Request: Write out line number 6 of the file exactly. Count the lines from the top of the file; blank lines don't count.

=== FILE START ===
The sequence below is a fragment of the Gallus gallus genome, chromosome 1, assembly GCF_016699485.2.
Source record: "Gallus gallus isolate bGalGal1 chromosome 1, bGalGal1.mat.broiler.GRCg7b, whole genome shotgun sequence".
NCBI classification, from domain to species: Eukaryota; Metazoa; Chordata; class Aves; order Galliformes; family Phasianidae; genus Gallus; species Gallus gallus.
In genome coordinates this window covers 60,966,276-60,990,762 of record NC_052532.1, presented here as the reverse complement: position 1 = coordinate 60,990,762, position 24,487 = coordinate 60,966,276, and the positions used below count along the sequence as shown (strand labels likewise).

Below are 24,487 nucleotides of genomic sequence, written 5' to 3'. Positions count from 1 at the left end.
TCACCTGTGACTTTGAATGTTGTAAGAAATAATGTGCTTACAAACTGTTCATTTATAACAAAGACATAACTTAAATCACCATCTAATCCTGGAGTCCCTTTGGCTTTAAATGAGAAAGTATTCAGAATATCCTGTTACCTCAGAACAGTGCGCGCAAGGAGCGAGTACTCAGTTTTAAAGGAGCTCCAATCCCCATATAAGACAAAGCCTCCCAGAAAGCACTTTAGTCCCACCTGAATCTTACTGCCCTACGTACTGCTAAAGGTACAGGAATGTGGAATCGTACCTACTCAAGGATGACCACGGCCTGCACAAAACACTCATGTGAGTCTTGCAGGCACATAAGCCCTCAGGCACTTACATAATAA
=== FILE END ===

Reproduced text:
TCACCTGTGACTTTGAATGTTGTAAGAAATAATGTGCTTACAAACTGTTCATTTATAACAAAGACATAACTTAAATCACCATCTAATCCTGGAGTCCCTTTGGCTTTAAATGAGAAAGTATTCAGAATATCCTGTTACCTCAGAACAGTGCGCGCAAGGAGCGAGTACTCAGTTTTAAAGGAGCTCCAATCCCCATATAAGACAAAGCCTCCCAGAAAGCACTTTAGTCCCACCTGAATCTTACTGCCCTACGTACTGCTAAAGGTACAGGAATGTGGAATCGTACCTACTCAAGGATGACCACGGCCTGCACAAAACACTCATGTGAGTCTTGCAGGCACATAAGCCCTCAGGCACTTACATAATAA